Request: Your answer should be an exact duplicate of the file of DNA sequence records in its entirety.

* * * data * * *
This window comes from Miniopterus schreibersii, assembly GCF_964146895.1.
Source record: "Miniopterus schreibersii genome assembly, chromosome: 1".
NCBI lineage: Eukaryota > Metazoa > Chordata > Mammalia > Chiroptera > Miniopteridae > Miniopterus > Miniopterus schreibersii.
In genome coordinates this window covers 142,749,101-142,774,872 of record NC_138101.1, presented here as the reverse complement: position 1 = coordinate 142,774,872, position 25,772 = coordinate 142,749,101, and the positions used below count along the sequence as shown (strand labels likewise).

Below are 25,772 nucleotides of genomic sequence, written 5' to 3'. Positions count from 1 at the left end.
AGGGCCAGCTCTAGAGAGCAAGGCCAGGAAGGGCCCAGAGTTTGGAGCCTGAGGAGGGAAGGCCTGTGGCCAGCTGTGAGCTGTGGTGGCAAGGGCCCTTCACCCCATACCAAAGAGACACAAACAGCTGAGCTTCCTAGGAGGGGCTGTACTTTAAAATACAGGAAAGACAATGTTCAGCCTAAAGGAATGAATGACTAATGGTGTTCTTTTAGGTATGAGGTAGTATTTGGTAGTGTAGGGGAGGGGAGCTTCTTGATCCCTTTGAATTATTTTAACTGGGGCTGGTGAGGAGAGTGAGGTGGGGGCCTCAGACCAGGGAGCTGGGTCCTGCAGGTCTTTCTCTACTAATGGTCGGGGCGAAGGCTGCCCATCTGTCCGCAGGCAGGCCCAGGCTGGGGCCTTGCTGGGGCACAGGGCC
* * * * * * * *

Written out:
This window comes from Miniopterus schreibersii, assembly GCF_964146895.1.
Source record: "Miniopterus schreibersii genome assembly, chromosome: 1".
NCBI lineage: Eukaryota > Metazoa > Chordata > Mammalia > Chiroptera > Miniopteridae > Miniopterus > Miniopterus schreibersii.
In genome coordinates this window covers 142,749,101-142,774,872 of record NC_138101.1, presented here as the reverse complement: position 1 = coordinate 142,774,872, position 25,772 = coordinate 142,749,101, and the positions used below count along the sequence as shown (strand labels likewise).

Below are 25,772 nucleotides of genomic sequence, written 5' to 3'. Positions count from 1 at the left end.
AGGGCCAGCTCTAGAGAGCAAGGCCAGGAAGGGCCCAGAGTTTGGAGCCTGAGGAGGGAAGGCCTGTGGCCAGCTGTGAGCTGTGGTGGCAAGGGCCCTTCACCCCATACCAAAGAGACACAAACAGCTGAGCTTCCTAGGAGGGGCTGTACTTTAAAATACAGGAAAGACAATGTTCAGCCTAAAGGAATGAATGACTAATGGTGTTCTTTTAGGTATGAGGTAGTATTTGGTAGTGTAGGGGAGGGGAGCTTCTTGATCCCTTTGAATTATTTTAACTGGGGCTGGTGAGGAGAGTGAGGTGGGGGCCTCAGACCAGGGAGCTGGGTCCTGCAGGTCTTTCTCTACTAATGGTCGGGGCGAAGGCTGCCCATCTGTCCGCAGGCAGGCCCAGGCTGGGGCCTTGCTGGGGCACAGGGCC